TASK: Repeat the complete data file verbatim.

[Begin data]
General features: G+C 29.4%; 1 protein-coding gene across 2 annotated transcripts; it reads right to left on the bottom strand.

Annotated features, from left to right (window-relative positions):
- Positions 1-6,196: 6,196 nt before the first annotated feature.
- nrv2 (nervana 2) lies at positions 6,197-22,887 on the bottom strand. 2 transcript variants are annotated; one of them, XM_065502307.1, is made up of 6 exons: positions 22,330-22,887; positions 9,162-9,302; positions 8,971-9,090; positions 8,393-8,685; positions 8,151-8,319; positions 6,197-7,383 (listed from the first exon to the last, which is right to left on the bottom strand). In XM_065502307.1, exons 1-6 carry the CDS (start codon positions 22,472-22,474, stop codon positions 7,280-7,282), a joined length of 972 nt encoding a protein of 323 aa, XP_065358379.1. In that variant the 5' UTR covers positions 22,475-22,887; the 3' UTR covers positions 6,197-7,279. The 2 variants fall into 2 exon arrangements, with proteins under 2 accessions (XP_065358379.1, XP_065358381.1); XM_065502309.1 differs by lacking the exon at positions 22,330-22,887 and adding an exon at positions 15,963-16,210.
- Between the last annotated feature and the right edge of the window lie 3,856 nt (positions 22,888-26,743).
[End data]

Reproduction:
General features: G+C 29.4%; 1 protein-coding gene across 2 annotated transcripts; it reads right to left on the bottom strand.

Annotated features, from left to right (window-relative positions):
- Positions 1-6,196: 6,196 nt before the first annotated feature.
- nrv2 (nervana 2) lies at positions 6,197-22,887 on the bottom strand. 2 transcript variants are annotated; one of them, XM_065502307.1, is made up of 6 exons: positions 22,330-22,887; positions 9,162-9,302; positions 8,971-9,090; positions 8,393-8,685; positions 8,151-8,319; positions 6,197-7,383 (listed from the first exon to the last, which is right to left on the bottom strand). In XM_065502307.1, exons 1-6 carry the CDS (start codon positions 22,472-22,474, stop codon positions 7,280-7,282), a joined length of 972 nt encoding a protein of 323 aa, XP_065358379.1. In that variant the 5' UTR covers positions 22,475-22,887; the 3' UTR covers positions 6,197-7,279. The 2 variants fall into 2 exon arrangements, with proteins under 2 accessions (XP_065358379.1, XP_065358381.1); XM_065502309.1 differs by lacking the exon at positions 22,330-22,887 and adding an exon at positions 15,963-16,210.
- Between the last annotated feature and the right edge of the window lie 3,856 nt (positions 22,888-26,743).